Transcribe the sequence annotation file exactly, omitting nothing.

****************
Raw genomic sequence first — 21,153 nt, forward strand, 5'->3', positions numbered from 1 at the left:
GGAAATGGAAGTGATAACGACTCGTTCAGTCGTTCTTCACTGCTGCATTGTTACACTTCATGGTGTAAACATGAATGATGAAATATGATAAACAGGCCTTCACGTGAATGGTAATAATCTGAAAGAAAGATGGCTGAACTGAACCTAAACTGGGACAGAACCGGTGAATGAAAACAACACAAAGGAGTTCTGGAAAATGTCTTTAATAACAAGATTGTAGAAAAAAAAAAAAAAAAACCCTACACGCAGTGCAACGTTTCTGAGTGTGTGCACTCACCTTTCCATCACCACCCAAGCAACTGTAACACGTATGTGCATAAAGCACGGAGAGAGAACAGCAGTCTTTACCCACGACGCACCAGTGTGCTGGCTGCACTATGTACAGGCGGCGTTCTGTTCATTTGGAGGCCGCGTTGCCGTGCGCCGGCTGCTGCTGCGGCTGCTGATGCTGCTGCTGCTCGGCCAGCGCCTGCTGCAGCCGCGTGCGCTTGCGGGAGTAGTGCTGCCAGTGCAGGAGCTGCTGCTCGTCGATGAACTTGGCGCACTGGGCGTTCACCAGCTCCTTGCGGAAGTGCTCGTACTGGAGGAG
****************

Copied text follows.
Raw genomic sequence first — 21,153 nt, forward strand, 5'->3', positions numbered from 1 at the left:
GGAAATGGAAGTGATAACGACTCGTTCAGTCGTTCTTCACTGCTGCATTGTTACACTTCATGGTGTAAACATGAATGATGAAATATGATAAACAGGCCTTCACGTGAATGGTAATAATCTGAAAGAAAGATGGCTGAACTGAACCTAAACTGGGACAGAACCGGTGAATGAAAACAACACAAAGGAGTTCTGGAAAATGTCTTTAATAACAAGATTGTAGAAAAAAAAAAAAAAAAACCCTACACGCAGTGCAACGTTTCTGAGTGTGTGCACTCACCTTTCCATCACCACCCAAGCAACTGTAACACGTATGTGCATAAAGCACGGAGAGAGAACAGCAGTCTTTACCCACGACGCACCAGTGTGCTGGCTGCACTATGTACAGGCGGCGTTCTGTTCATTTGGAGGCCGCGTTGCCGTGCGCCGGCTGCTGCTGCGGCTGCTGATGCTGCTGCTGCTCGGCCAGCGCCTGCTGCAGCCGCGTGCGCTTGCGGGAGTAGTGCTGCCAGTGCAGGAGCTGCTGCTCGTCGATGAACTTGGCGCACTGGGCGTTCACCAGCTCCTTGCGGAAGTGCTCGTACTGGAGGAG